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State Landlord Tenant Law

Missouri Landlord-Tenant Law and Regulations

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Table Of Contents

Missouri Landlord Tenant Law: Frequently Asked Questions

Landlord’s Rights & Responsibilities in Missouri

Tenant’s Rights in Missouri

Tenant’s Responsibilities in Missouri

Missouri Landlord Tenant Law: Frequently Asked Questions

Are there rent control/rent stabilization policies or laws in Missouri?
The state of Missouri has not established rent control or stabilization.

May I charge an application fee, late rent charge, or a returned payment fee?
Reasonable costs should always be kept in mind when initiating any charges. There are no restrictions or limits placed on the collection of a late charge or application fee. However, a fee not to exceed $25, plus an amount equal to the actual charge by the depository institution is permitted for the return of each unpaid or dishonored instrument. Mo. Rev. Stat. § 570.120

What is the maximum amount I can collect as a security deposit and can I charge a refundable pet deposit over and above the maximum security deposit limit?
The security deposit may not exceed an amount greater than two months’ rent. There is no limit on a pet deposit, assuming that it is designated as such and detailed separately within the lease.

Do I need a separate bank account for the security deposit?
There are no requirements stating that a landlord must place the security deposit in a separate escrow account in Missouri. However, if a property management company is managing the property and collecting the rent and security deposit, and holding those deposits for the landlord, Missouri real estate brokerage guidelines require that the property management company hold the deposits in a separate escrow account. It is not necessary to specify the escrow account information in the lease.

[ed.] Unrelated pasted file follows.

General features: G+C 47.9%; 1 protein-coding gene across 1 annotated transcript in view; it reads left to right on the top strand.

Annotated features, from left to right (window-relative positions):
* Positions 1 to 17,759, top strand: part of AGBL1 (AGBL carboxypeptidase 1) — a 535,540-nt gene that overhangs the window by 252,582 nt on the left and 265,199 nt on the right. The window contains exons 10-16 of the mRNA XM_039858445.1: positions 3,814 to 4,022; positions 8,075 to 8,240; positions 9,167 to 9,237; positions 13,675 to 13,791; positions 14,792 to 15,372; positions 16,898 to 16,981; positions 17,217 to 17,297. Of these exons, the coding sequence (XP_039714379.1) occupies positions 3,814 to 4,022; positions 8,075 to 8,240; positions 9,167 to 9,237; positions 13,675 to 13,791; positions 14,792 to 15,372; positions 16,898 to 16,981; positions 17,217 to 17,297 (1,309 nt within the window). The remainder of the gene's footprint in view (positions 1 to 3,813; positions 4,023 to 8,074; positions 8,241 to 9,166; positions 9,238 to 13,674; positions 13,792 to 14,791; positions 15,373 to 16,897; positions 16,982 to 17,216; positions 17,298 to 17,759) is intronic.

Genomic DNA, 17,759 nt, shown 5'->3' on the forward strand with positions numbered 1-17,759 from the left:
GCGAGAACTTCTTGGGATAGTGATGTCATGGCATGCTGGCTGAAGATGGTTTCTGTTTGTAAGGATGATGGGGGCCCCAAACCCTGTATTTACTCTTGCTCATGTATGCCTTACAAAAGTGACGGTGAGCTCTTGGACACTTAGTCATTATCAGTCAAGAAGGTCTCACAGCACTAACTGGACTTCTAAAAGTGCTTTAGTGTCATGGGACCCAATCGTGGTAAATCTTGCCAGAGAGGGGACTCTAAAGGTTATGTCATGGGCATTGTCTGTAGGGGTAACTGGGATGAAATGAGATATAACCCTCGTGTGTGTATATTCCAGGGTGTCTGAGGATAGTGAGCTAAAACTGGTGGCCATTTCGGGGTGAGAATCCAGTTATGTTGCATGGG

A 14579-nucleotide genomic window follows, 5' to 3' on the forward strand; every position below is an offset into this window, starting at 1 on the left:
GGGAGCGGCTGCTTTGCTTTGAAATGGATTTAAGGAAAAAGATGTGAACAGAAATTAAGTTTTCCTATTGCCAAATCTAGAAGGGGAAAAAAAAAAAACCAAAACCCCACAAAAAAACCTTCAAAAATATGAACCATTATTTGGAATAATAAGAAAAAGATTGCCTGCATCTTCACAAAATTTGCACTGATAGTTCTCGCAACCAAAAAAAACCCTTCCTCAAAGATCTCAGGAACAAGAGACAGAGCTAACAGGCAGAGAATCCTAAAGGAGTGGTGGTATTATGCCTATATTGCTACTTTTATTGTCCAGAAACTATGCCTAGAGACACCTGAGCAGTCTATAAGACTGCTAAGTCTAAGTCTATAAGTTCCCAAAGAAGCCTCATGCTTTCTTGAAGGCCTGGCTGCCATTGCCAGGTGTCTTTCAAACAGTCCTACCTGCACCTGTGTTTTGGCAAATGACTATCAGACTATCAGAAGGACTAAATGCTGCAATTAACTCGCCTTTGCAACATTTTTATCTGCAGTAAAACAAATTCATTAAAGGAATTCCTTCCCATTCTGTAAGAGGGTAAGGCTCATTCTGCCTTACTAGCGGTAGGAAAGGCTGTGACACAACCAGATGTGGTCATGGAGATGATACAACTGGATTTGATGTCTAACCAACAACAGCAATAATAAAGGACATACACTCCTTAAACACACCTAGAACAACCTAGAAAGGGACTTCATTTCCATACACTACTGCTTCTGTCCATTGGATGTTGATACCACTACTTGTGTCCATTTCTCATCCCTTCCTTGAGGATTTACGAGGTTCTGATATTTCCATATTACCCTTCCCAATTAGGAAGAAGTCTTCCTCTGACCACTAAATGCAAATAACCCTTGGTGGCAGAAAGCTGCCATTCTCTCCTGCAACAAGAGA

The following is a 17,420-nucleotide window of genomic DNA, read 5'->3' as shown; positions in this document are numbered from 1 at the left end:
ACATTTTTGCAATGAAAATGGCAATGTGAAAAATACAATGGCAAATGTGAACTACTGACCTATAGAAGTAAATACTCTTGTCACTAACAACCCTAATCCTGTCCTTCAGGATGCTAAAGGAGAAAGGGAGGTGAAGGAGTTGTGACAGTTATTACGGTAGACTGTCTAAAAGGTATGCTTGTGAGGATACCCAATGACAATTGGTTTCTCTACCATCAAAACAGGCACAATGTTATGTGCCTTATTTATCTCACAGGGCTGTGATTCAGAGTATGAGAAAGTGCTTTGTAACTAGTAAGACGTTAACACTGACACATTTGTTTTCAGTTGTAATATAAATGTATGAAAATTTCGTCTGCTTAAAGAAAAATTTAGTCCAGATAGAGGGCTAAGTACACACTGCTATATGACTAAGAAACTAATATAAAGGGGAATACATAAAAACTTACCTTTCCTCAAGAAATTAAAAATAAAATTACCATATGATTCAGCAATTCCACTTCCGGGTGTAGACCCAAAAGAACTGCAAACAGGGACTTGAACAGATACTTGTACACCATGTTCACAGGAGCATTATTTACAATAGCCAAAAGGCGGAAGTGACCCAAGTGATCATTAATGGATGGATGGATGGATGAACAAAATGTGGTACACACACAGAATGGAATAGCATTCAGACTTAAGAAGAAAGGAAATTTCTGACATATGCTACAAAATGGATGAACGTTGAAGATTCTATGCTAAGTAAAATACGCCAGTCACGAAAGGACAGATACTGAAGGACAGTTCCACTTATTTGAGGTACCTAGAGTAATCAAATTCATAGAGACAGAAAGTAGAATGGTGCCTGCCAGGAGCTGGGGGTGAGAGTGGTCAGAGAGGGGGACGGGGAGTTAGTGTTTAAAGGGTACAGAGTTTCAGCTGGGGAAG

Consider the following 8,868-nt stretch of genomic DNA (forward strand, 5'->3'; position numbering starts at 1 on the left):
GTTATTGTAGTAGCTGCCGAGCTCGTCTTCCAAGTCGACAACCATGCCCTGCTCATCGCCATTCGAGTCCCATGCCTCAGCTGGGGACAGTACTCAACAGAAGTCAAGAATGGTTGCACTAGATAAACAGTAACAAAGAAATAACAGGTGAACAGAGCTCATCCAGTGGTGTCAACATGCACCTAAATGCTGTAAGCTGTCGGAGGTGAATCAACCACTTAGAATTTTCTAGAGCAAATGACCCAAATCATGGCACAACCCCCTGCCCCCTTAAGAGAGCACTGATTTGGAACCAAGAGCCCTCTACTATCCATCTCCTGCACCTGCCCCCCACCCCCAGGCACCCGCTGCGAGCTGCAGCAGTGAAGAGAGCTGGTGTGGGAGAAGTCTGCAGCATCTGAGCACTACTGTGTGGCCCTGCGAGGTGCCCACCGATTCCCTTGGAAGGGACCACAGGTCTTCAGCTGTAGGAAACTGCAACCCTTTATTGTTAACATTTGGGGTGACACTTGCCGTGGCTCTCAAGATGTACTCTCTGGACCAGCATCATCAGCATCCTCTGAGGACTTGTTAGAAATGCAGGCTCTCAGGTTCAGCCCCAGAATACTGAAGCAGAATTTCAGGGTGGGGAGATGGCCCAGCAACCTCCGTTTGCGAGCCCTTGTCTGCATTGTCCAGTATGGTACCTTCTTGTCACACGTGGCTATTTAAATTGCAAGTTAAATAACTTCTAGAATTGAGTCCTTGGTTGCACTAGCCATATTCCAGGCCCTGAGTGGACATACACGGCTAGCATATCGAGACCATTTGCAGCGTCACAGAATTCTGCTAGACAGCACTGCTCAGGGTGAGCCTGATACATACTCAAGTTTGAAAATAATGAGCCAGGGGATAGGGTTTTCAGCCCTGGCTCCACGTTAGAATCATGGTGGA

After my tenant has moved, how long do I have to send their security deposit back?
If proper notice is given, landlords must return the security deposit or the balance of the security deposit with an accounting of the deductions within 30 days. If non-proper or no notice is given, the landlord has 30 days after becoming aware that the rental unit is vacated, or tenancy has been terminated in order to return the security deposit. Please Note: funds may be withheld from the security deposit to cover unpaid rent or damages. “Damages” is defined as deterioration to the premises or contents of the premises, but doesn’t include “normal, non-abusive living” or any failure of the landlord to comply with the landlord’s obligations.

What is a common problem where security deposits are concerned?
A fairly common issue regarding the return of a security deposit is obtaining a forwarding address for the tenant. To circumvent this problem a landlord should insist upon a mailing address that is separate from the rental location, such as a post-office box.

How can I end a Missouri lease agreement?
A fixed-term lease is a lease that has a beginning date and an end date. The lease agreement would supply the language to end a fixed-term lease. The lease agreement would also specify whether a notice is needed or whether the lease would simply end at the end of the agreement. A periodic lease is a lease that continues from term to term (i.e. month to month). Periodic leases continue until either a landlord or tenant gives the other notice of at least 30 days. Where no written lease is used the notice requirements would be the same as if a periodic lease was in place.

Are there circumstances where I am required to release a tenant from a lease agreement?
A landlord may be forced to release a tenant from a contractual agreement when the dwelling unit or premise is damaged and/or destroyed by fire or casualty not caused by the tenant, deeming the rental property unlivable or If the tenant is called to active military duty. Additionally, a tenant may seek release from a rental agreement with the court when a landlord does not abide by the state’s landlord obligations.

In the event of the death of a tenant, what are my legal rights as a landlord?